Tom Berge Jr., president of the West San Gabriel Valley Assn. of Realtors, has had a different experience. He said three or four Chinese business owners looking to invest in homes have raised concerns to him over economic turmoil in China. But it wasn’t because they might no longer be able to afford local real estate.
“Their fear is the government is going to limit the money that can freely move out of China,” he said.
Christopher Thornberg, founding partner of Beacon Economics, believes that slowing growth abroad won’t slow investment because Chinese residents will become more inclined to move money into what they consider a safe investment.
“If anything, this is only going to intensify the push to get money out of China,” he said.
Could prices keep going higher? Yes, due to the lack of inventory. It is a game-changer that we haven’t experienced before – usually as prices rise to new levels, sellers tend to flood the market to get out at the top.
Not this time.
Our local NSDCC inventory has been steady – no big rush by sellers to cash in, mostly because they have nowhere to go that is any better.
NSDCC Total Detached-Home Listings, Jan 1 to Aug 15
Could it continue? Yes, it could. We all know about how the San Francisco market has been fetching extraordinary prices. Yet, their inventory is not exploding – instead, it’s going down.
From the WSJ:
A scarcity of listings is sending prices to new highs. In June, the number of new listings in San Francisco was down 23.1% from a year prior, according to the San Francisco Association of Realtors. The average listing spent 26 days on the market, compared with 31 days in June 2014. Median sales prices were up to $1.177 million—a 12.1% jump from a year ago. Real-estate agents say bidding wars are most common on properties priced below $2.5 million, and that buyers often make offers on numerous properties—anywhere from two to 20—before finally winning one.
Read the full story here, with many bidding-war examples:
The recent N.A.R-commissioned DangerReport surveyed thousands throughout the industry, and found that the #1 threat to agents was…….fellow agents.
In particular, the inexperienced and incompetent agents that threaten the credibility of others, and the industry as a whole. Several other obvious threats were mentioned, but none polled higher. A recent Inman survey found the same result too.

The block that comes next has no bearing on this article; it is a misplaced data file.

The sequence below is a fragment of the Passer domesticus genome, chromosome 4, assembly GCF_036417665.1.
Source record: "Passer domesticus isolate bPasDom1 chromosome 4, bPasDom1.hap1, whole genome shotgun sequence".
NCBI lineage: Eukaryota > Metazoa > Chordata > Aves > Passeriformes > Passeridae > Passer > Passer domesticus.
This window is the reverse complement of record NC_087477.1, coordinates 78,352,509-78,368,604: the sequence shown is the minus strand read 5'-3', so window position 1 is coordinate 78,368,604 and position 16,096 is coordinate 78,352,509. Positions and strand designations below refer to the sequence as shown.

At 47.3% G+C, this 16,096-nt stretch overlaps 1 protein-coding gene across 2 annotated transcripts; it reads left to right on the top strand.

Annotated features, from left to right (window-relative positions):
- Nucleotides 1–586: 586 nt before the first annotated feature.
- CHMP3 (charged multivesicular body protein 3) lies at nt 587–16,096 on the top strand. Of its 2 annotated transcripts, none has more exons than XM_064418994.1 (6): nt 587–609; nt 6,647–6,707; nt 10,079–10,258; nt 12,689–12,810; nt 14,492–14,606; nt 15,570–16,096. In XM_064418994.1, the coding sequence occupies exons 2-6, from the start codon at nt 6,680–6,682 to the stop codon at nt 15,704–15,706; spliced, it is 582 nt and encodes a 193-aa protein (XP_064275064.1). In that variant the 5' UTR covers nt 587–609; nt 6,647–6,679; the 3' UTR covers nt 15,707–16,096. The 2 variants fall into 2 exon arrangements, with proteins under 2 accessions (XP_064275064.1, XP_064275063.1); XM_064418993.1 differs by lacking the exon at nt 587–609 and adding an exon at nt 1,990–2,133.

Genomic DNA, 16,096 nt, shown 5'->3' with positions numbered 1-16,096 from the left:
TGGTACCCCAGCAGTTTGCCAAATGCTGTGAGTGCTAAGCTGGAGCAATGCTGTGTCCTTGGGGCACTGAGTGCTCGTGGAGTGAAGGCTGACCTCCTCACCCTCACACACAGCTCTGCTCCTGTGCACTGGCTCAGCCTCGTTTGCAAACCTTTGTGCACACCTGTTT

Yet, the agent population in California has been rising.
The big brokerages feast off the new and inexperienced by giving them the worst commission splits. It’s a fine line about training up the agents too, because once they get their chops up, they are prone to leave.
Have realtor.com include the sales counts of each agent on their website.
They are the portal that has direct access to all the MLS systems, and are looking for an edge to exploit in their race with the Zillow Group.
The agent sales on Zillow are manually inputted by each agent, who also has to promise that they are truthful. If Realtor.com culled the sales themselves, they could tout that they were untouched by agents’ hands.
There would be the same complaints as last time, but if Realtor.com held their ground knowing that the stats were accurate, the rest of the industry would have no other choice but to embrace the results.
It would help to expedite the evolution of realtors, which we can see below isn’t happening too fast on its own:
In San Diego, Realtor.com gets our listings automatically uploaded directly from the MLS, where Zillow and Trulia do not. If you don’t see listings there, it’s because agents don’t know they have to upload manually, or prefer not to use Zillow/Trulia. Realtor.com is counting on the synergy between the NewsCorp assets to help propel more growth – a discussion:
Officially this is Vacation Isle Park, overlooking the South Cove and Mission Bay Channel. My Uncle Bob has lived in San Diego longer than me, and neither one of us knew this amphitheater existed! He’s in the green shirt:
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